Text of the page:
Leave your feedback about this read and ingredient in the box below.

Frequently Asked Questions

Can slippery elm damage the liver?

Yes, slippery elm may damage the liver if taken in excess for a long duration. Hence, its intake should be limited.

Is slippery elm prebiotic?

Yes, slippery elm exhibits prebiotic properties. It promotes gut health by supporting the growth of beneficial bacteria in the gut.

Does slippery elm help with weight loss?

Slippery elm may aid in weight loss by controlling blood sugar levels. (Uncontrolled blood sugar levels may contribute to weight gain). However, there is only limited research in this regard.

Does slippery elm help with bloating?

Yes, slippery elm helps in managing bloating, abdominal pain, and gastrointestinal discomfort in people with irritable bowel syndrome.


Articles on StyleCraze are backed by verified information from peer-reviewed and academic research papers, reputed organizations, research institutions, and medical associations to ensure accuracy and relevance. Check out our editorial policy for further details.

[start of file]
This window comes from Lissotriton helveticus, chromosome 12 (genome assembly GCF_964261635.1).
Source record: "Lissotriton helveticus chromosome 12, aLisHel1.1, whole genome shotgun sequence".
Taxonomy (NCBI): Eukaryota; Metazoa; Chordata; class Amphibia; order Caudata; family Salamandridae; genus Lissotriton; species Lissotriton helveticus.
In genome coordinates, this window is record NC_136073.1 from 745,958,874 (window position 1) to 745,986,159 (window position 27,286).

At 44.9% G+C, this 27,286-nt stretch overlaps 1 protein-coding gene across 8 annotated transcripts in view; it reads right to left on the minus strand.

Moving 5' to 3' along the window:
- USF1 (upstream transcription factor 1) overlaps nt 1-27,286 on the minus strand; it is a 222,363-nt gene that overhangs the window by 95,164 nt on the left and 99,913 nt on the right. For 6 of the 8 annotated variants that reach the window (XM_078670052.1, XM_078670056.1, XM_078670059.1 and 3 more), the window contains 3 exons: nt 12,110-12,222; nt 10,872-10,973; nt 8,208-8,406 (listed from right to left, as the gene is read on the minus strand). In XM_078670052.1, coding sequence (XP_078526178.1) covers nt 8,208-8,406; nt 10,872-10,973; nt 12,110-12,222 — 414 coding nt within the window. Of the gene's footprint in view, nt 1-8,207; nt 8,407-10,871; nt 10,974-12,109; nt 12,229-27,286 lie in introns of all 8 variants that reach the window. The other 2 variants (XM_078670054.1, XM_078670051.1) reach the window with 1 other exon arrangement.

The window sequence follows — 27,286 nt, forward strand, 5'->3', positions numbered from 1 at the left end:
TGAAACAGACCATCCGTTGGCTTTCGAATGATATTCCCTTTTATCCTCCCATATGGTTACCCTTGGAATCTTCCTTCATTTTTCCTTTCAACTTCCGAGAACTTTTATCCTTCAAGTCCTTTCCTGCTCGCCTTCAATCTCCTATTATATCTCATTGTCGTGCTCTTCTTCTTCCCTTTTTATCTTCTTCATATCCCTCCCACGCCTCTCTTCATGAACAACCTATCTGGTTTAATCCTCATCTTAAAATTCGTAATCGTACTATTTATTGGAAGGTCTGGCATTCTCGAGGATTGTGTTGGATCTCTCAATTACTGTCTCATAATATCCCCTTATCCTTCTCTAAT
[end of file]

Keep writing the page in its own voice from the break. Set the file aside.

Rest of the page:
1. Slippery Elm, NewCROP, Purdue University.
  2. SLIPPERY ELM, Know Your Trees, L. H. Bailey Hortorium, Cornell University.
  3. SLIPPERY ELM, Field Guide, Missouri Department of Conservation, State of Missouri.
  4. Prebiotic Potential of Herbal Medicines Used in Digestive Health and Disease, Journal of Alternative and Complementary Medicine, US National Library of Medicine, National Institutes of Health.
  5. Slippery elm, its biochemistry, and use as a complementary and alternative treatment for laryngeal irritation, Journal of Investigational Biochemistry